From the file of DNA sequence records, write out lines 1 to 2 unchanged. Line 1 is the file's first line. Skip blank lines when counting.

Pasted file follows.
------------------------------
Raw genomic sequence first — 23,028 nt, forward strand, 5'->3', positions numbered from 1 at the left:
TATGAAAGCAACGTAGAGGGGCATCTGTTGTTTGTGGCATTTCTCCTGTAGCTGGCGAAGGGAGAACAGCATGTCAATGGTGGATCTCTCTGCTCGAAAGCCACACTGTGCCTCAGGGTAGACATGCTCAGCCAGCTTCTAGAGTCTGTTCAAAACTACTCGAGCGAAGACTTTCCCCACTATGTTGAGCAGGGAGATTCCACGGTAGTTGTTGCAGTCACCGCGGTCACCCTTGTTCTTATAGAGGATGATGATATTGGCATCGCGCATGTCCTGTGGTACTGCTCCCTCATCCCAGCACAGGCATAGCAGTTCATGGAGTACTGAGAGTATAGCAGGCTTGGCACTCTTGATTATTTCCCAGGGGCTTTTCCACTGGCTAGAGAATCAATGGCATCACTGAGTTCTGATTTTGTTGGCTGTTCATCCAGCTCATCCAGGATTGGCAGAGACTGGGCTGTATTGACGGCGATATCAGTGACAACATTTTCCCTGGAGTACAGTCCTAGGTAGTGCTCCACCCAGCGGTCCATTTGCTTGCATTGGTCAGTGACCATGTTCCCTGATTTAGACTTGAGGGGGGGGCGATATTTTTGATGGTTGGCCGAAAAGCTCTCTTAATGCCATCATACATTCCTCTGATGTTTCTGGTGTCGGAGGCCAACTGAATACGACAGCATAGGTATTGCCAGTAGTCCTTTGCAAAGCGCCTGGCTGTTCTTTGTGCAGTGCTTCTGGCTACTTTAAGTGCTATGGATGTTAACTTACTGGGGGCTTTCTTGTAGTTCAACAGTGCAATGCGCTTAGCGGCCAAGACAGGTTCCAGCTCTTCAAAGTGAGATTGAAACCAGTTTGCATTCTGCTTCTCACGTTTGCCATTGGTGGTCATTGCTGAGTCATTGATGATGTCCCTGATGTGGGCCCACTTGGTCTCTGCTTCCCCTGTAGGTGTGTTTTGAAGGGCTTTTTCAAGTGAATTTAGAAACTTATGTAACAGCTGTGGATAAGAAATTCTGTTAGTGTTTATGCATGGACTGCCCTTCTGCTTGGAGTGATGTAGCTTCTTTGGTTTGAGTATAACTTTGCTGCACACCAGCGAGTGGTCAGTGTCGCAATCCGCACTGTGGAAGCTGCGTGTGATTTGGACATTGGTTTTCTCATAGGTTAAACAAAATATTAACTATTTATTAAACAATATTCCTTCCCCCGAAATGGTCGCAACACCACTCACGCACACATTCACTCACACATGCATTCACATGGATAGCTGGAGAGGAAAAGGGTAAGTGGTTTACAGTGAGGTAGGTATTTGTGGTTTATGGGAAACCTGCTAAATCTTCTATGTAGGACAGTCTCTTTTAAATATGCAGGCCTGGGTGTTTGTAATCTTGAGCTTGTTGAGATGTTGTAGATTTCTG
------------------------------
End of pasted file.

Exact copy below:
Raw genomic sequence first — 23,028 nt, forward strand, 5'->3', positions numbered from 1 at the left:
TATGAAAGCAACGTAGAGGGGCATCTGTTGTTTGTGGCATTTCTCCTGTAGCTGGCGAAGGGAGAACAGCATGTCAATGGTGGATCTCTCTGCTCGAAAGCCACACTGTGCCTCAGGGTAGACATGCTCAGCCAGCTTCTAGAGTCTGTTCAAAACTACTCGAGCGAAGACTTTCCCCACTATGTTGAGCAGGGAGATTCCACGGTAGTTGTTGCAGTCACCGCGGTCACCCTTGTTCTTATAGAGGATGATGATATTGGCATCGCGCATGTCCTGTGGTACTGCTCCCTCATCCCAGCACAGGCATAGCAGTTCATGGAGTACTGAGAGTATAGCAGGCTTGGCACTCTTGATTATTTCCCAGGGGCTTTTCCACTGGCTAGAGAATCAATGGCATCACTGAGTTCTGATTTTGTTGGCTGTTCATCCAGCTCATCCAGGATTGGCAGAGACTGGGCTGTATTGACGGCGATATCAGTGACAACATTTTCCCTGGAGTACAGTCCTAGGTAGTGCTCCACCCAGCGGTCCATTTGCTTGCATTGGTCAGTGACCATGTTCCCTGATTTAGACTTGAGGGGGGGGCGATATTTTTGATGGTTGGCCGAAAAGCTCTCTTAATGCCATCATACATTCCTCTGATGTTTCTGGTGTCGGAGGCCAACTGAATACGACAGCATAGGTATTGCCAGTAGTCCTTTGCAAAGCGCCTGGCTGTTCTTTGTGCAGTGCTTCTGGCTACTTTAAGTGCTATGGATGTTAACTTACTGGGGGCTTTCTTGTAGTTCAACAGTGCAATGCGCTTAGCGGCCAAGACAGGTTCCAGCTCTTCAAAGTGAGATTGAAACCAGTTTGCATTCTGCTTCTCACGTTTGCCATTGGTGGTCATTGCTGAGTCATTGATGATGTCCCTGATGTGGGCCCACTTGGTCTCTGCTTCCCCTGTAGGTGTGTTTTGAAGGGCTTTTTCAAGTGAATTTAGAAACTTATGTAACAGCTGTGGATAAGAAATTCTGTTAGTGTTTATGCATGGACTGCCCTTCTGCTTGGAGTGATGTAGCTTCTTTGGTTTGAGTATAACTTTGCTGCACACCAGCGAGTGGTCAGTGTCGCAATCCGCACTGTGGAAGCTGCGTGTGATTTGGACATTGGTTTTCTCATAGGTTAAACAAAATATTAACTATTTATTAAACAATATTCCTTCCCCCGAAATGGTCGCAACACCACTCACGCACACATTCACTCACACATGCATTCACATGGATAGCTGGAGAGGAAAAGGGTAAGTGGTTTACAGTGAGGTAGGTATTTGTGGTTTATGGGAAACCTGCTAAATCTTCTATGTAGGACAGTCTCTTTTAAATATGCAGGCCTGGGTGTTTGTAATCTTGAGCTTGTTGAGATGTTGTAGATTTCTG